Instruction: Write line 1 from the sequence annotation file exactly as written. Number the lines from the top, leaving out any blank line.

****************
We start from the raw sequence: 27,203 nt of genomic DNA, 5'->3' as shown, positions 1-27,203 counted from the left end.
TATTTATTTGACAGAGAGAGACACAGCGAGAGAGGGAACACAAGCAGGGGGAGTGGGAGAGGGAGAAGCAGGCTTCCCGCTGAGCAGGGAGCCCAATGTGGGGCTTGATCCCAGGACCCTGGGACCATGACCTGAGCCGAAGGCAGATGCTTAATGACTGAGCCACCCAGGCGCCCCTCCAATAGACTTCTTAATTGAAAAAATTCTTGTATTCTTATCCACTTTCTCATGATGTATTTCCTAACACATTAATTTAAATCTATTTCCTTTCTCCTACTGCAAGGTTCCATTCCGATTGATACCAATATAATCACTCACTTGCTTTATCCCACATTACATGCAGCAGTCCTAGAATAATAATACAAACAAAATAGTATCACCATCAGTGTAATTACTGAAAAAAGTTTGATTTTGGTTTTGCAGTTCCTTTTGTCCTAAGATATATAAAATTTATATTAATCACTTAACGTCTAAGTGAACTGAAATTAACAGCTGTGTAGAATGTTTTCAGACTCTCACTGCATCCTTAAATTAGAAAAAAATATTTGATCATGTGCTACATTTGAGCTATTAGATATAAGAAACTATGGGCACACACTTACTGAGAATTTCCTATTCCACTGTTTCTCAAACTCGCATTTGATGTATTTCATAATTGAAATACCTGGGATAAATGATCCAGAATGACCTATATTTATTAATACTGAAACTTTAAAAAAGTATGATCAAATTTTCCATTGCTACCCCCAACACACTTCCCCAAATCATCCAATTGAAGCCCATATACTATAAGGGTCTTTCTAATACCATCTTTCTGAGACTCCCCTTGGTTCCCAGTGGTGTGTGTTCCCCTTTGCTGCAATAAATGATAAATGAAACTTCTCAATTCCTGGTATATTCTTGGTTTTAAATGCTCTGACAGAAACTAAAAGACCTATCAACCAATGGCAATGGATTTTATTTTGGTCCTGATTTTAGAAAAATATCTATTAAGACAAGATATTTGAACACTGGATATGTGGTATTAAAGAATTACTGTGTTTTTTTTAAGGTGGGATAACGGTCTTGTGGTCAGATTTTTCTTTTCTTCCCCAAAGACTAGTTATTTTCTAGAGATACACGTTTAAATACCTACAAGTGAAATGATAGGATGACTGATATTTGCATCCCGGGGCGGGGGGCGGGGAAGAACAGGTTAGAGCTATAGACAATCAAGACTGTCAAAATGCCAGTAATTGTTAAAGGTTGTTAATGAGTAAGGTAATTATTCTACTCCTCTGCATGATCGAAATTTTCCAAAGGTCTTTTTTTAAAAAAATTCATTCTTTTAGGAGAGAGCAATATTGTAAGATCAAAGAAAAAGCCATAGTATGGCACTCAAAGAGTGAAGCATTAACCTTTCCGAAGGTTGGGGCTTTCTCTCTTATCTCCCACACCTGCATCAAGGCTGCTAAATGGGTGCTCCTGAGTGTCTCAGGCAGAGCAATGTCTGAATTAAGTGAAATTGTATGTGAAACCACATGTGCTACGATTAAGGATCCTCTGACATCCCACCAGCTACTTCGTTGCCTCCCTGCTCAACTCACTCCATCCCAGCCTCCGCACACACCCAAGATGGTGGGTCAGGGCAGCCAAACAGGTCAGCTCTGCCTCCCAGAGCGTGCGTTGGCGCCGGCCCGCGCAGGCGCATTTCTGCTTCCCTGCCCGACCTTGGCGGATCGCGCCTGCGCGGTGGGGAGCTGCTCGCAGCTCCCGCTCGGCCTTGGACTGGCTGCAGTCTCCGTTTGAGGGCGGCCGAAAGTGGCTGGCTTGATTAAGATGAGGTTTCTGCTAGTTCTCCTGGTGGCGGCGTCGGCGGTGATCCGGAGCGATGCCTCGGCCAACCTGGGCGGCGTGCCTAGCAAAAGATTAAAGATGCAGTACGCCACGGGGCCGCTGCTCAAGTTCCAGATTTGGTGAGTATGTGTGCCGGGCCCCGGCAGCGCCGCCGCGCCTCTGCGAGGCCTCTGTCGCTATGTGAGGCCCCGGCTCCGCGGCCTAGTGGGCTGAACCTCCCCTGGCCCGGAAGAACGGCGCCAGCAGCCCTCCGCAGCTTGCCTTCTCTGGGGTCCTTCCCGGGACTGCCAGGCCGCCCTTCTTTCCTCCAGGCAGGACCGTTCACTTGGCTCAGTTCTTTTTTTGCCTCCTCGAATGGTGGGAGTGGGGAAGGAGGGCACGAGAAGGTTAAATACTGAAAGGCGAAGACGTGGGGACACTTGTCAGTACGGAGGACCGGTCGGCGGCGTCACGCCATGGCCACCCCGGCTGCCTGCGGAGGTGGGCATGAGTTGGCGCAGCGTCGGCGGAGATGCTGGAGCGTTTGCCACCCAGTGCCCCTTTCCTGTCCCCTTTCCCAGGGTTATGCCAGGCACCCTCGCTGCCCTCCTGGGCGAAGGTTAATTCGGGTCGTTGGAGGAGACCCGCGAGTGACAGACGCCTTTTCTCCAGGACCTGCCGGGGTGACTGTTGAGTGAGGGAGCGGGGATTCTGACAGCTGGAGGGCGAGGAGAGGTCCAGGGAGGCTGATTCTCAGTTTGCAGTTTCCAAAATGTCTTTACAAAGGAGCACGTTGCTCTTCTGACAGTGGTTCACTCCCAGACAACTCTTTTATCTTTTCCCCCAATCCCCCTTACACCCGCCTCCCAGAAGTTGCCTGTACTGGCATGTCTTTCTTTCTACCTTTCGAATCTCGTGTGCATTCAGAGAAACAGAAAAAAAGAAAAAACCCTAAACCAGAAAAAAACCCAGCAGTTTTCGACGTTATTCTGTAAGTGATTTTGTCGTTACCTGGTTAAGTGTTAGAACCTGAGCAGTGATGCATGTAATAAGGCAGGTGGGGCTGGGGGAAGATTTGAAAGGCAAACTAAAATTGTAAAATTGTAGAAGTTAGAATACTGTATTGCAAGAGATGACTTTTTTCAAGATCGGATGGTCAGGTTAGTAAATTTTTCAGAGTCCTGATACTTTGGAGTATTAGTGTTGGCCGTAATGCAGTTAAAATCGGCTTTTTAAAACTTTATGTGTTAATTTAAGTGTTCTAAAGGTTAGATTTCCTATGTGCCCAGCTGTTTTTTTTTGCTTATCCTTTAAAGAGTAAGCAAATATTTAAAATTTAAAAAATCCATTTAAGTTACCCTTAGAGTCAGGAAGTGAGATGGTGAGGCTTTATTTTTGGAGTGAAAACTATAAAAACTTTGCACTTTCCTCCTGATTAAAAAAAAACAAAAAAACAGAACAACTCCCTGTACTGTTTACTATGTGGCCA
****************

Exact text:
We start from the raw sequence: 27,203 nt of genomic DNA, 5'->3' as shown, positions 1-27,203 counted from the left end.